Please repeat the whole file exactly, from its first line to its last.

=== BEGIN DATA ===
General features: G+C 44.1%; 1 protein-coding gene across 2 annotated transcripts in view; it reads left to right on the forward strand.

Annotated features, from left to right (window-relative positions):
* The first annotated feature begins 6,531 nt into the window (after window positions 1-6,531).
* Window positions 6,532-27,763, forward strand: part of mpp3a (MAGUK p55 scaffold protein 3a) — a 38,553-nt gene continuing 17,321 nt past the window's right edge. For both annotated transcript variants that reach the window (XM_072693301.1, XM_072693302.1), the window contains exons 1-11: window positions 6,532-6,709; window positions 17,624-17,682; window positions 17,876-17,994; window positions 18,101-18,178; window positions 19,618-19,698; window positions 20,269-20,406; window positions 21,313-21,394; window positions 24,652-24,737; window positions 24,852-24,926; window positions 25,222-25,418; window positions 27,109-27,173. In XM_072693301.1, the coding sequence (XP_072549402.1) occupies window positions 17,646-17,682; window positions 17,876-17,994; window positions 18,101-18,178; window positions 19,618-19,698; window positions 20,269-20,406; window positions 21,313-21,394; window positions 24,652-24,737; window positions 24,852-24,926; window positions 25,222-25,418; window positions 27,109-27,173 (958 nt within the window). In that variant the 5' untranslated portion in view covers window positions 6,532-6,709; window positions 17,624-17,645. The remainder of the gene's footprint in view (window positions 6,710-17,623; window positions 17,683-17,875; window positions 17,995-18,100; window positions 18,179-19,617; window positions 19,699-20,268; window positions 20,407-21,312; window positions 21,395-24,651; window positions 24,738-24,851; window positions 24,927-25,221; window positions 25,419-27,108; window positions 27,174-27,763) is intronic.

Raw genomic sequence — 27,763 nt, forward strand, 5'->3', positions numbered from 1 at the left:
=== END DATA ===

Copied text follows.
General features: G+C 44.1%; 1 protein-coding gene across 2 annotated transcripts in view; it reads left to right on the forward strand.

Annotated features, from left to right (window-relative positions):
* The first annotated feature begins 6,531 nt into the window (after window positions 1-6,531).
* Window positions 6,532-27,763, forward strand: part of mpp3a (MAGUK p55 scaffold protein 3a) — a 38,553-nt gene continuing 17,321 nt past the window's right edge. For both annotated transcript variants that reach the window (XM_072693301.1, XM_072693302.1), the window contains exons 1-11: window positions 6,532-6,709; window positions 17,624-17,682; window positions 17,876-17,994; window positions 18,101-18,178; window positions 19,618-19,698; window positions 20,269-20,406; window positions 21,313-21,394; window positions 24,652-24,737; window positions 24,852-24,926; window positions 25,222-25,418; window positions 27,109-27,173. In XM_072693301.1, the coding sequence (XP_072549402.1) occupies window positions 17,646-17,682; window positions 17,876-17,994; window positions 18,101-18,178; window positions 19,618-19,698; window positions 20,269-20,406; window positions 21,313-21,394; window positions 24,652-24,737; window positions 24,852-24,926; window positions 25,222-25,418; window positions 27,109-27,173 (958 nt within the window). In that variant the 5' untranslated portion in view covers window positions 6,532-6,709; window positions 17,624-17,645. The remainder of the gene's footprint in view (window positions 6,710-17,623; window positions 17,683-17,875; window positions 17,995-18,100; window positions 18,179-19,617; window positions 19,699-20,268; window positions 20,407-21,312; window positions 21,395-24,651; window positions 24,738-24,851; window positions 24,927-25,221; window positions 25,419-27,108; window positions 27,174-27,763) is intronic.

Raw genomic sequence — 27,763 nt, forward strand, 5'->3', positions numbered from 1 at the left: